Tens of Thousands of Orchids
There was a time when orchids were only in demand for traditional corsages. But now the unique flower tops the list for the most popular on the market for so much more than special occasions.
Behind a sign promising a greenhouse open to orchid enthusiasts, is a story generations long. Scott McCandless tends the greenhouses for Lines Orchids on Signal Mountain, that began as a labor of love for his great-grandfather Oliver Lines. "Just playing out here and I'd follow in his footsteps," McCandless says.
That orchid obsession began in England, and brought the family to Signal, where conditions for the flowers are pretty close to perfection. "Up here it's a little bit cooler you get more of a breeze," McCandless explains. "It's a much better climate."
What the mountain can't maintain, electricity provides so the orchids, once only coveted for corsages, can flourish by the tens of thousands in their vivid, vintage environment. "Through breeding, people can make the flowers bigger and change the colors and the thickness," McCandless says. "The substance can be different, whether some have a slight fragrance or not, there are sort of like endless possibilities."
When the crossing and pollination of the now favorite flower are done, McCandless keeps up with the young plants, as they outgrow their pots and waits for the magic of Mother Nature. "Until they bloom you just don't know what they are going to look like," the fourth-generation grower says.
Most orchids take about three years of tender, loving care before they're ready for retail, or your visit to this Signal Mountain staple. "A lot of places, like the big box stores, their orchids are nice but you miss the experience," McCandless says. "To go to where they are grown, I think that's the neat thing about being here. You get to see the whole process not just buy the end product."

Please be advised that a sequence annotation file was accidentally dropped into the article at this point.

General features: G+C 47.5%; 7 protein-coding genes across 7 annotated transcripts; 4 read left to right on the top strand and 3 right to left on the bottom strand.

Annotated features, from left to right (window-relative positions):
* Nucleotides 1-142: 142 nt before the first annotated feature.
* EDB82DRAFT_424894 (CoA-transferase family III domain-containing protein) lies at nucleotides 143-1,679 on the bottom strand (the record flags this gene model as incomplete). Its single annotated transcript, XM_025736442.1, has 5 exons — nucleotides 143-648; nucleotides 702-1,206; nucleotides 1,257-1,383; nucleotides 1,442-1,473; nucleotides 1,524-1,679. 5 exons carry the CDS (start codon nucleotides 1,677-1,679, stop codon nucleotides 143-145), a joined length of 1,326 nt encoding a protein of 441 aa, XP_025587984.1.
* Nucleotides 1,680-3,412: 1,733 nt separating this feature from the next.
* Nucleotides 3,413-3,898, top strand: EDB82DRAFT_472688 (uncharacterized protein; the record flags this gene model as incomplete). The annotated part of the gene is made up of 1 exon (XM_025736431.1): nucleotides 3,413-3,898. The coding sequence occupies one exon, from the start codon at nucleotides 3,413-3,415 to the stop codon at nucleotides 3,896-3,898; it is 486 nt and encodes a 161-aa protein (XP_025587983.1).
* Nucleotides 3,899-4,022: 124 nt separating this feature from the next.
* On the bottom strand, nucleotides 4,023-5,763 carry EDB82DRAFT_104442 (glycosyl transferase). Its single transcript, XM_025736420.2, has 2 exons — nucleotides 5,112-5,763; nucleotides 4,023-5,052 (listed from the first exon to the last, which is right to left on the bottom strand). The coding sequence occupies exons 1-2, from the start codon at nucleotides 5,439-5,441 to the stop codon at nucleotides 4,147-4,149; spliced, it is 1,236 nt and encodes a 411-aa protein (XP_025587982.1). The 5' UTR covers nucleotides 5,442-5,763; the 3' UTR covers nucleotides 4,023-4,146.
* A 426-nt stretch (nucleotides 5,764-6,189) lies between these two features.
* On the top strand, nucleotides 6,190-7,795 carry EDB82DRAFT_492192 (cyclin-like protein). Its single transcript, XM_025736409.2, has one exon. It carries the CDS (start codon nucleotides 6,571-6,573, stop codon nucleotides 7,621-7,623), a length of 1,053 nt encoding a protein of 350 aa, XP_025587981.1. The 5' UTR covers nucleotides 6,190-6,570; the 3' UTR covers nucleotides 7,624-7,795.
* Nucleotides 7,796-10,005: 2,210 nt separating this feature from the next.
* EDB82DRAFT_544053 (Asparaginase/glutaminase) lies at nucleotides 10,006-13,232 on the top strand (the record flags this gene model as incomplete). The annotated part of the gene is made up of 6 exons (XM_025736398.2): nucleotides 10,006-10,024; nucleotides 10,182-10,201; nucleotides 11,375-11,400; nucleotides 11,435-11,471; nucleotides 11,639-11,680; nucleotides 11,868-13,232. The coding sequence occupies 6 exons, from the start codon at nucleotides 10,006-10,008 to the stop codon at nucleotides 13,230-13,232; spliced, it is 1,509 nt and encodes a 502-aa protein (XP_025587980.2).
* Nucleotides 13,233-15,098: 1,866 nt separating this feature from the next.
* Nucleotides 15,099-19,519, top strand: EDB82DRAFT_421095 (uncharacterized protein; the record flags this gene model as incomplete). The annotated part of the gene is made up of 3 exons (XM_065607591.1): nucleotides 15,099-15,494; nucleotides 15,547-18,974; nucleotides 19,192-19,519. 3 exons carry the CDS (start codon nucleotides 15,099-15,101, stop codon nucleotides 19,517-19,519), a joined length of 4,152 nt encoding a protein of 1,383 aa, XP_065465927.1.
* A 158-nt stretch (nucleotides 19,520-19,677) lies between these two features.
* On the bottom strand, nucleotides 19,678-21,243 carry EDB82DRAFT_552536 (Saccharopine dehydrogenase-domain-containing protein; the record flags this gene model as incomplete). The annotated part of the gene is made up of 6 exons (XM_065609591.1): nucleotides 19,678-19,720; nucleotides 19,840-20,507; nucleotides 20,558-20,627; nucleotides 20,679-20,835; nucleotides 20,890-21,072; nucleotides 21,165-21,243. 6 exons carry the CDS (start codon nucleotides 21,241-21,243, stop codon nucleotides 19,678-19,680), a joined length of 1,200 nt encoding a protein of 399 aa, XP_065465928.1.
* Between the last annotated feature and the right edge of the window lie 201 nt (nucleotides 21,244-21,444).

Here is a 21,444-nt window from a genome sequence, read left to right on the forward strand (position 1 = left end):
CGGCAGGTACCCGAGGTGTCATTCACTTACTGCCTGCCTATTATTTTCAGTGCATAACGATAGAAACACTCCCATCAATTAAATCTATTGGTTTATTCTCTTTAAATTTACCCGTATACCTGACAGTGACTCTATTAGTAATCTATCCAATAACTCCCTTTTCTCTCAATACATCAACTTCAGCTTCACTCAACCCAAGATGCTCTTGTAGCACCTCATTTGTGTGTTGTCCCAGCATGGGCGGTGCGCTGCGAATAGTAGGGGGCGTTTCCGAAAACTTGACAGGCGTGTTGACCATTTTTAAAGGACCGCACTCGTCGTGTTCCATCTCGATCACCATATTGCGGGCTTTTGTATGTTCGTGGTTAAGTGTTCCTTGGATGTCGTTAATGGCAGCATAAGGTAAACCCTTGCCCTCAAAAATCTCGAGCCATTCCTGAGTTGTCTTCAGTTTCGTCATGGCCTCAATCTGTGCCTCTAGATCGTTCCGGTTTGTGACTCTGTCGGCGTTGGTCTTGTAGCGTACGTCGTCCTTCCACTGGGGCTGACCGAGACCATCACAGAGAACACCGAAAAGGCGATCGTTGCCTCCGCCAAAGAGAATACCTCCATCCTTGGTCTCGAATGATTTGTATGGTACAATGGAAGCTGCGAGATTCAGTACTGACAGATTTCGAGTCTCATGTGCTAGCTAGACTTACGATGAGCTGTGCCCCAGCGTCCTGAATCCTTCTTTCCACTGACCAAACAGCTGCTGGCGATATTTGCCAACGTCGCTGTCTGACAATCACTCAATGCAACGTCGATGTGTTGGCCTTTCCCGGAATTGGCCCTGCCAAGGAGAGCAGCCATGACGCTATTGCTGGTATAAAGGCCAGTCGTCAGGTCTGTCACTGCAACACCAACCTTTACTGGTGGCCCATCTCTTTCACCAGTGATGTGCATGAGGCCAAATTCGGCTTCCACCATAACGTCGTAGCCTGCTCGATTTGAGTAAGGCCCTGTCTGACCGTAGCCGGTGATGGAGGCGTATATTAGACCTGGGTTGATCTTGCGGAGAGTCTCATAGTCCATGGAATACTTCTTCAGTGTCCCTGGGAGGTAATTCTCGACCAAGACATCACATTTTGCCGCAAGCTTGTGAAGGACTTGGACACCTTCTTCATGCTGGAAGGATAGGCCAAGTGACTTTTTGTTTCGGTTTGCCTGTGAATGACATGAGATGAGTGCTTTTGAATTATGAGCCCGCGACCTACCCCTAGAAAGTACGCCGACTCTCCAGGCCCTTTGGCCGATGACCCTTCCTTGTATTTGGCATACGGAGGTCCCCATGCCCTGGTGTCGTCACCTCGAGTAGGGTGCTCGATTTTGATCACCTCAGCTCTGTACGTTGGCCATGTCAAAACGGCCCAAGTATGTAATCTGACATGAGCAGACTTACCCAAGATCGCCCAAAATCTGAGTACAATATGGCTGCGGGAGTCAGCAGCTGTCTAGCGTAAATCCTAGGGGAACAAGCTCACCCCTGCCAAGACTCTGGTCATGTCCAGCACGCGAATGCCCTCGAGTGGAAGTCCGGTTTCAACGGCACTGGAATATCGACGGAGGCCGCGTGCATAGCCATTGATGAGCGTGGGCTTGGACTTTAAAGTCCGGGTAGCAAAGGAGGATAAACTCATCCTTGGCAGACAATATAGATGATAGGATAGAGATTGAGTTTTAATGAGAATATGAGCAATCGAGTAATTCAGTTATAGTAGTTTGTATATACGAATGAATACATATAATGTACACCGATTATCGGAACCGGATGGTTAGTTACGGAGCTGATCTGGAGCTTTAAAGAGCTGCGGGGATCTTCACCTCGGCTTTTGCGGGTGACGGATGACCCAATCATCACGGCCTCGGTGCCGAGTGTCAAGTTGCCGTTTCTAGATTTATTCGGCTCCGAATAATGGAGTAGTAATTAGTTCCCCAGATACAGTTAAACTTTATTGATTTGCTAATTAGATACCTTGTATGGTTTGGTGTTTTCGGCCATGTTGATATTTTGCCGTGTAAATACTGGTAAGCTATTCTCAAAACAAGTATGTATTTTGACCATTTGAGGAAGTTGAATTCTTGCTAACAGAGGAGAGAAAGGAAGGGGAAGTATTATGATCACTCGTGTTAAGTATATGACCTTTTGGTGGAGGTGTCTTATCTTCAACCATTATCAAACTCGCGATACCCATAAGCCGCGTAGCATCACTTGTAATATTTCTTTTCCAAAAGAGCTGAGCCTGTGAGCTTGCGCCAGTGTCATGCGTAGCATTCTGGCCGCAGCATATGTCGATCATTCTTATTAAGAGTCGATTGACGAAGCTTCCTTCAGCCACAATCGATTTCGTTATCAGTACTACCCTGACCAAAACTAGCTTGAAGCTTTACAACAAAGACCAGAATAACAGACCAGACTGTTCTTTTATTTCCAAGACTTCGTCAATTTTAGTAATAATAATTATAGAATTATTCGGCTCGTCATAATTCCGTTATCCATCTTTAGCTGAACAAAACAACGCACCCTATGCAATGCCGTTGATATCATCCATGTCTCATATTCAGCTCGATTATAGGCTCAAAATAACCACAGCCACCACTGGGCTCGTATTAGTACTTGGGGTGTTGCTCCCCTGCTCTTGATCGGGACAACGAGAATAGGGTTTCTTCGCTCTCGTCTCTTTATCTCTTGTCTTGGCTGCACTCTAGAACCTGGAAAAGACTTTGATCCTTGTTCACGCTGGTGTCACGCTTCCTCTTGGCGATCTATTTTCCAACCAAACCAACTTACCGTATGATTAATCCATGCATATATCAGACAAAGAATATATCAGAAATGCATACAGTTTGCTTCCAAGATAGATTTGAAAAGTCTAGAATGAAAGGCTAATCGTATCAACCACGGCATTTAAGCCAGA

Lines' biggest customers are florists in Nashville, Birmingham and Atlanta, but you can also buy their blooms at their retail location in Warehouse Row and, of course, at their greenhouse on Taft Highway.
For more information on Lines Orchids, click here to visit their website.
By: Latricia ThomasTuesday, November 12 2013, 03:50 PM EST
US ban on high-risk bank trades approved
WASHINGTON (AP) -- U.S. banks will be barred in most cases from trading for their own profit under a federal rule approved today.
DETROIT (AP) -- U.S. safety regulators are looking into whether a Hyundai Elantra recall should be expanded.
The National Highway Traffic Safety Administration opened a Recall Query to determine if 52,000 Elantra Touring cars from the 2009 through 2012 model years should be recalled. ...
LOS ANGELES (AP) -- Another coach will be out of the running after tonight's episode of "The Voice."
MIDLAND, Mich. (AP) -- Call this a Santa Class.
IN THE NEWS: SILICON VALLEY SEEKS END TO GOVERNMENT SURVEILLANCE
WASHINGTON (AP) -- A number of high-tech companies are putting more pressure on President Barack Obama to slow its roll on government surveillance programs.